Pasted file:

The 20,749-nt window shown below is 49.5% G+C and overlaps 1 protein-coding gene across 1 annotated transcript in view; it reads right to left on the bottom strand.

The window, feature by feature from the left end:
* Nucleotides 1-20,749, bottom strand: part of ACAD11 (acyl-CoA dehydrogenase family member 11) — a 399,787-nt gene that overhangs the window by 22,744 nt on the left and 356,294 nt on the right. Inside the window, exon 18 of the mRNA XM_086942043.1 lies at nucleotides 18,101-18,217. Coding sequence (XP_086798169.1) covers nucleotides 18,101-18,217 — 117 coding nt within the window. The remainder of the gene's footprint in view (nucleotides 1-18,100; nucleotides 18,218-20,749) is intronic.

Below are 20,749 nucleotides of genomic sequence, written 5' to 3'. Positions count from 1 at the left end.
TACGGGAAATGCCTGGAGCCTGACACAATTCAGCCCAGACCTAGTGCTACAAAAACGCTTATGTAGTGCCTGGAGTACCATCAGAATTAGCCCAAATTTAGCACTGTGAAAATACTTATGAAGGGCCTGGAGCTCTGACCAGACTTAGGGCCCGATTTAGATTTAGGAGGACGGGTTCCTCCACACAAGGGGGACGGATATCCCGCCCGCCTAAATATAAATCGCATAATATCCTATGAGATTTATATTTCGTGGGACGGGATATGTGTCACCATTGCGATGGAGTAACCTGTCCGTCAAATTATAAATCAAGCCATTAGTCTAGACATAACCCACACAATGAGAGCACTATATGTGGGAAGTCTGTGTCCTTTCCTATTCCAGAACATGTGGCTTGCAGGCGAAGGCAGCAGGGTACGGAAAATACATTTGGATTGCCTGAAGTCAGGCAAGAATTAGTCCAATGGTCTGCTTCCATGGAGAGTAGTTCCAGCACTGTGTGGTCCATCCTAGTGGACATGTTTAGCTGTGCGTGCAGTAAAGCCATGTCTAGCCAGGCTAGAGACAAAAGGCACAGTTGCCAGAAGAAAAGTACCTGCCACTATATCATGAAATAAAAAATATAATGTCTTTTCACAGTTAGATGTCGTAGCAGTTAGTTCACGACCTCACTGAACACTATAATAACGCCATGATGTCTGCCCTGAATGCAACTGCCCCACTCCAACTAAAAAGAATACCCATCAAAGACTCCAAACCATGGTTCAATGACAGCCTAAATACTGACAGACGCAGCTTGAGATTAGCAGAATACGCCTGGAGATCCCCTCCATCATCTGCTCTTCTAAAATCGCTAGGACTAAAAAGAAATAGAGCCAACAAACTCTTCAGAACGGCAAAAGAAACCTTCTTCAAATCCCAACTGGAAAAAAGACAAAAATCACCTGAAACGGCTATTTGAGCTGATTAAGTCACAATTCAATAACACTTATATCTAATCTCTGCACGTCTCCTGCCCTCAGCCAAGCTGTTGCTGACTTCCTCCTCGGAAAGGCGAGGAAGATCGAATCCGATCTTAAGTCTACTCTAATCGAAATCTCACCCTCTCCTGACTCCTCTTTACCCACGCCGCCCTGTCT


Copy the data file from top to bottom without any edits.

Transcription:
The 20,749-nt window shown below is 49.5% G+C and overlaps 1 protein-coding gene across 1 annotated transcript in view; it reads right to left on the bottom strand.

The window, feature by feature from the left end:
* Nucleotides 1-20,749, bottom strand: part of ACAD11 (acyl-CoA dehydrogenase family member 11) — a 399,787-nt gene that overhangs the window by 22,744 nt on the left and 356,294 nt on the right. Inside the window, exon 18 of the mRNA XM_086942043.1 lies at nucleotides 18,101-18,217. Coding sequence (XP_086798169.1) covers nucleotides 18,101-18,217 — 117 coding nt within the window. The remainder of the gene's footprint in view (nucleotides 1-18,100; nucleotides 18,218-20,749) is intronic.

Below are 20,749 nucleotides of genomic sequence, written 5' to 3'. Positions count from 1 at the left end.
TACGGGAAATGCCTGGAGCCTGACACAATTCAGCCCAGACCTAGTGCTACAAAAACGCTTATGTAGTGCCTGGAGTACCATCAGAATTAGCCCAAATTTAGCACTGTGAAAATACTTATGAAGGGCCTGGAGCTCTGACCAGACTTAGGGCCCGATTTAGATTTAGGAGGACGGGTTCCTCCACACAAGGGGGACGGATATCCCGCCCGCCTAAATATAAATCGCATAATATCCTATGAGATTTATATTTCGTGGGACGGGATATGTGTCACCATTGCGATGGAGTAACCTGTCCGTCAAATTATAAATCAAGCCATTAGTCTAGACATAACCCACACAATGAGAGCACTATATGTGGGAAGTCTGTGTCCTTTCCTATTCCAGAACATGTGGCTTGCAGGCGAAGGCAGCAGGGTACGGAAAATACATTTGGATTGCCTGAAGTCAGGCAAGAATTAGTCCAATGGTCTGCTTCCATGGAGAGTAGTTCCAGCACTGTGTGGTCCATCCTAGTGGACATGTTTAGCTGTGCGTGCAGTAAAGCCATGTCTAGCCAGGCTAGAGACAAAAGGCACAGTTGCCAGAAGAAAAGTACCTGCCACTATATCATGAAATAAAAAATATAATGTCTTTTCACAGTTAGATGTCGTAGCAGTTAGTTCACGACCTCACTGAACACTATAATAACGCCATGATGTCTGCCCTGAATGCAACTGCCCCACTCCAACTAAAAAGAATACCCATCAAAGACTCCAAACCATGGTTCAATGACAGCCTAAATACTGACAGACGCAGCTTGAGATTAGCAGAATACGCCTGGAGATCCCCTCCATCATCTGCTCTTCTAAAATCGCTAGGACTAAAAAGAAATAGAGCCAACAAACTCTTCAGAACGGCAAAAGAAACCTTCTTCAAATCCCAACTGGAAAAAAGACAAAAATCACCTGAAACGGCTATTTGAGCTGATTAAGTCACAATTCAATAACACTTATATCTAATCTCTGCACGTCTCCTGCCCTCAGCCAAGCTGTTGCTGACTTCCTCCTCGGAAAGGCGAGGAAGATCGAATCCGATCTTAAGTCTACTCTAATCGAAATCTCACCCTCTCCTGACTCCTCTTTACCCACGCCGCCCTGTCT